We visited "The Dome" next, which is a state-sponsored museum. We had time to look in briefly. From the upper ledge, you can get a dramatic view of the city. Then we stopped at a swimming pool. All Icelanders are required to learn to swim; they have lessons each year from ages 6 to 16. Throughout the city (and the country) are 100 pools that have wonderful facilities and best of all the pool water is naturally heated water so people swim outdoors all year round.

On out way around town, we drove through a modern neighborhood where the residents have built on one of the many lava beds that are part of the geography of the country. Their backyards incorporate the hills and ravines of black lava covered with a soft blanket of green moss.
Just before noon, we were returned to our starting point with one hour to eat lunch before catching the afternoon tour out into the countryside. We had time for a bowl of meatball soup at the Café Paris (where they played American music and served fish beer on tap!?).
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The afternoon tour brought us first to a horse farm where we picked up a few more folks who had spent the morning riding. We got a good look at the Icelandic horses. They are small, almost pony-sized but very thick and muscular. We were told that this is a distinct breed and to keep it that way, no other horses are allowed to be brought into Iceland... and any Icelandic horses taken out of the country cannot return.
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Our next destination for the afternoon was Gullfoss Falls, one of Iceland's most distinctive natural formations. To get there we had to cross the continental plates divide. This is where the North American continent meets the European/Asian continent. The two mega land masses are actually moving apart... about two centimeters per year. The actual area of division is a wide, low, flat area that contains a lake. We drove over one edge and down the North American continent, across the low area between, and then up and onto the Euro-Asian continent. From there it was a bit of a drive to the falls. Throughout the afternoon, it rained most of the time, so the five minute walk to the falls was enough to get quite wet. They allowed enough time to dry off and warm up with coffee and snacks and then we went on to our last stop: the geysirs. Steam and hot water bubble out of the ground all over the place, but the spot we stopped has several geysers and hot pools. Still raining, we took a fairly quick look and then headed for the bus.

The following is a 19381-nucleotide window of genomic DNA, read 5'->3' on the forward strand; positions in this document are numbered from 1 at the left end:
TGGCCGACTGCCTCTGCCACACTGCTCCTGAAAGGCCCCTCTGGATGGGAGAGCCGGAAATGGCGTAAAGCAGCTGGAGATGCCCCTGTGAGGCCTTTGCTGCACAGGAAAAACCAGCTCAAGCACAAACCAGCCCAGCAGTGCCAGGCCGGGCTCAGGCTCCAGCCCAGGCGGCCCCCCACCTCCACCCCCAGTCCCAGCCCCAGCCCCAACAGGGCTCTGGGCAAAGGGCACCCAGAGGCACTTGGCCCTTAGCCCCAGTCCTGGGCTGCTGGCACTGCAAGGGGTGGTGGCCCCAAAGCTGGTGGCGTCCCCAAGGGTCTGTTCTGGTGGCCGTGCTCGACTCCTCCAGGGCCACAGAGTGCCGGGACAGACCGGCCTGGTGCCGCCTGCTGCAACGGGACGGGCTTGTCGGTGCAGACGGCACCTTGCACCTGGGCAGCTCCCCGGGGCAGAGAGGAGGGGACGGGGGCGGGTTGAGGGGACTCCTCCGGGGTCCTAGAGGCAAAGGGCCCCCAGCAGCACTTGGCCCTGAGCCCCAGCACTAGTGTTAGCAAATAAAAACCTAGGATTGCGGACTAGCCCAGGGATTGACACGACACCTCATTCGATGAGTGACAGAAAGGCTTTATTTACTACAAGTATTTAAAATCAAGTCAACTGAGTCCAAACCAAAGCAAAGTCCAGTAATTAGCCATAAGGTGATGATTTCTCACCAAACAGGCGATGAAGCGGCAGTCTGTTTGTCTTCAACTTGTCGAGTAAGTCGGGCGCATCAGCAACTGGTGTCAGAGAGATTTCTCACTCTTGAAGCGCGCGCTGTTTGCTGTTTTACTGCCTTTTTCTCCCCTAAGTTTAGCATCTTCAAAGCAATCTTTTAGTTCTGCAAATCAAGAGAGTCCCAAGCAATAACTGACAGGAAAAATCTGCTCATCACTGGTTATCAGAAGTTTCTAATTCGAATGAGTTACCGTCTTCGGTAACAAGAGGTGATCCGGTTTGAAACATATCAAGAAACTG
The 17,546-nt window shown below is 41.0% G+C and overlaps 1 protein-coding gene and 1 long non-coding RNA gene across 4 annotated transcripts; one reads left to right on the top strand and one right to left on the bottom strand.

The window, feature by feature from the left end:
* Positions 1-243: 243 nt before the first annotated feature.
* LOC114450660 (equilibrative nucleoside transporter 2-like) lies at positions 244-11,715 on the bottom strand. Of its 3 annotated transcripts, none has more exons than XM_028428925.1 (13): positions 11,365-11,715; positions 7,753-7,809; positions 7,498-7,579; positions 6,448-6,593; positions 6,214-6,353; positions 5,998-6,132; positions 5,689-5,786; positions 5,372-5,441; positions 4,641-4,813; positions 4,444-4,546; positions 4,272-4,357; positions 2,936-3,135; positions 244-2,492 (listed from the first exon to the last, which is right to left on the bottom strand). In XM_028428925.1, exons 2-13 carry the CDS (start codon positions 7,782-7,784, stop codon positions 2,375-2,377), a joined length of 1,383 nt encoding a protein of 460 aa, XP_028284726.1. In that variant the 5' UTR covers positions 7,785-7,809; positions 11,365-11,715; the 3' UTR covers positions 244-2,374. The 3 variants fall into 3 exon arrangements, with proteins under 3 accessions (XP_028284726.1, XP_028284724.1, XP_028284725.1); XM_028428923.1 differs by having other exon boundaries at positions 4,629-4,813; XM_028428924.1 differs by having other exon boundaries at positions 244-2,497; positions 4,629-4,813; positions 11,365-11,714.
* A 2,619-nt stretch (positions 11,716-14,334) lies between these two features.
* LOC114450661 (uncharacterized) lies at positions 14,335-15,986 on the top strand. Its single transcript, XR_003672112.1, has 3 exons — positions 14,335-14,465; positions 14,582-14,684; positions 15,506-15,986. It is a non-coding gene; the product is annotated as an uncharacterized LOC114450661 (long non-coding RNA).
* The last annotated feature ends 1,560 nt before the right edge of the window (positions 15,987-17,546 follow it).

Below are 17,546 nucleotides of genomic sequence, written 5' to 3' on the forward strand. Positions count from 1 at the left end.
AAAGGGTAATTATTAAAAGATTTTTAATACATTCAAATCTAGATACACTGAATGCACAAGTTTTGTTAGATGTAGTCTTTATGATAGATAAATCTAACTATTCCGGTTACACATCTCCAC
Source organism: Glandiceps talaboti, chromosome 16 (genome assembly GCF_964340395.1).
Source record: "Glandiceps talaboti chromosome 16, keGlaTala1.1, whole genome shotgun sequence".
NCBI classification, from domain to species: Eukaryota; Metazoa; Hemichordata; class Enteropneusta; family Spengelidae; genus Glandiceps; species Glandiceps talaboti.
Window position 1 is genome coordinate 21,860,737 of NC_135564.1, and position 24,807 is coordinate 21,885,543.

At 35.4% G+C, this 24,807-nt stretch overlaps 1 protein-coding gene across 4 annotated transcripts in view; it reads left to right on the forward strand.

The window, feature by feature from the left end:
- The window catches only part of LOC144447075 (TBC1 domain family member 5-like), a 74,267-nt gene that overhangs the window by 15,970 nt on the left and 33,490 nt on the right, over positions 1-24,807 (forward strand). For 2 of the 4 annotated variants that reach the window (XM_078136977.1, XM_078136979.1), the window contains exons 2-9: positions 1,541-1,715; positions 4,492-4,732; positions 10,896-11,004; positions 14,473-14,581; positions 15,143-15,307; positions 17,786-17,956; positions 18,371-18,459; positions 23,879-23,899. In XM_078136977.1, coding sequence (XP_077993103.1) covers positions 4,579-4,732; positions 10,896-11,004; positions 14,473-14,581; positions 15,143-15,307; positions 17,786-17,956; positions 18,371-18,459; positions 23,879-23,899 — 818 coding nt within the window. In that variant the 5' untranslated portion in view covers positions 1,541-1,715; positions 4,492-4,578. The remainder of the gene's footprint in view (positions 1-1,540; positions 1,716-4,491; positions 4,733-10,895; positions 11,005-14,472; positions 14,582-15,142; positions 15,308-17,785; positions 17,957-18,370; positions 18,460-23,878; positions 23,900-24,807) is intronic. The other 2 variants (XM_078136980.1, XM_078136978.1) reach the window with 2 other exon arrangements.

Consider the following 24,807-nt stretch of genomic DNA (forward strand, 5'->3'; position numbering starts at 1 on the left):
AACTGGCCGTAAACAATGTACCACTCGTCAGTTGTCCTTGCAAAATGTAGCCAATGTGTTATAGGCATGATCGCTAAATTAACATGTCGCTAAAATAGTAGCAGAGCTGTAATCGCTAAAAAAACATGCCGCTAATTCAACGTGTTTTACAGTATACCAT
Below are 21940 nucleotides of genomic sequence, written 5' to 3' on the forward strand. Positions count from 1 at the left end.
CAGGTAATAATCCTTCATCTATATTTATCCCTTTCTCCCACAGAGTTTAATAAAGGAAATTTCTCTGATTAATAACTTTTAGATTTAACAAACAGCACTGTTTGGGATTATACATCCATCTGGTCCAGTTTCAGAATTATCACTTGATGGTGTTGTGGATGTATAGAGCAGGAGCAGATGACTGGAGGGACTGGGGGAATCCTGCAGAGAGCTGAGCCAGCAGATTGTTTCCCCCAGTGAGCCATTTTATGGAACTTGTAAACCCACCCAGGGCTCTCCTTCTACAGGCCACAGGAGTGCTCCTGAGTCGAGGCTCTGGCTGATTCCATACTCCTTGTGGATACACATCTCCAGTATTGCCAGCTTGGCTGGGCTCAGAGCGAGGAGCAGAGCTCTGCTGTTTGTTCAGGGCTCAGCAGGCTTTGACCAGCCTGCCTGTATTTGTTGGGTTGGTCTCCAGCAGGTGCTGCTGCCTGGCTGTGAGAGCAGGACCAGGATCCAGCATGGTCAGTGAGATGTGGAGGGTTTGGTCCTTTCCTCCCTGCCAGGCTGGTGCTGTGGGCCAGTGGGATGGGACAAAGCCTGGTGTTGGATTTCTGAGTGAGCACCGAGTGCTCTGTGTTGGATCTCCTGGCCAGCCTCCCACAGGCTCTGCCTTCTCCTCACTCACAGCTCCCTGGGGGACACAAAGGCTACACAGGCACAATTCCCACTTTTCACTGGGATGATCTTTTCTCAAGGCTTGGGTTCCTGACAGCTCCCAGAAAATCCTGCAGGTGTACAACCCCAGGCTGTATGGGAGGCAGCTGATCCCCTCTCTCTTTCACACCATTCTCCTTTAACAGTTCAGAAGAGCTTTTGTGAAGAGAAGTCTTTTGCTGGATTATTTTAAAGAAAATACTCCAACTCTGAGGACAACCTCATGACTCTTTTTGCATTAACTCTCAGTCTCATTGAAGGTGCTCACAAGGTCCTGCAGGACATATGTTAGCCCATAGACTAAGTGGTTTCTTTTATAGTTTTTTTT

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At that point we were still two hours from home, quite a long bus ride past many farms and little "vacation" homes in the country used by city people for weekend getaways. The farms had lots of big round bales of hay wrapped in white plastic, and we saw many horses and quite a few sheep. There were few cows where we drove, but we were told that there are dairy farms in Iceland; and the farmers keep the cows indoors for the winter... seven months at a time.
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Finally home, we ate dinner in the hotel and prepared for the fight home tomorrow. It was a big day.

Posted by jeburns55 10:44 Archived in Iceland Comments (0)

FROM THE BLUE LAGOON TO HOME

We are on our way home.

It's been a good trip with lots of fun and interesting things to see...but two weeks away from home is quite a while, so we are ready to return.
Nonetheless on the way to the airport, we stopped at the Blue Lagoon. This is a fantastic place that is billed as a "must see" in Iceland. Actually, it's a "must do."

The lagoon is a huge man-made pond that is filled with natural warm mineral-rich water. The depth of the water is 3-4 feet deep throughout. And fortunately it is only 15 minutes from the airport. What a great way to unwind before a five hour flight.
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We arrived at 10 a.m. and spent about 45 minutes in the water. You can give yourself a free mudpack, get a massaging shower under a waterfall, or just sit on an underwater bench and mellow out in the warm mineral water.

A coffee and a snack while we waited for the bus to the airport...it was perfect.

Arrival at the airport at 12:30 meant a long wait for the flight, but we were relaxed and ready to just sit down and recount the many, many memories from Copenhagen to St. Petersburg; from Hamburg to Berlin to Reykjavik.

It's been a great time.

Posted by jeburns55 10:44 Archived in Iceland Comments (0)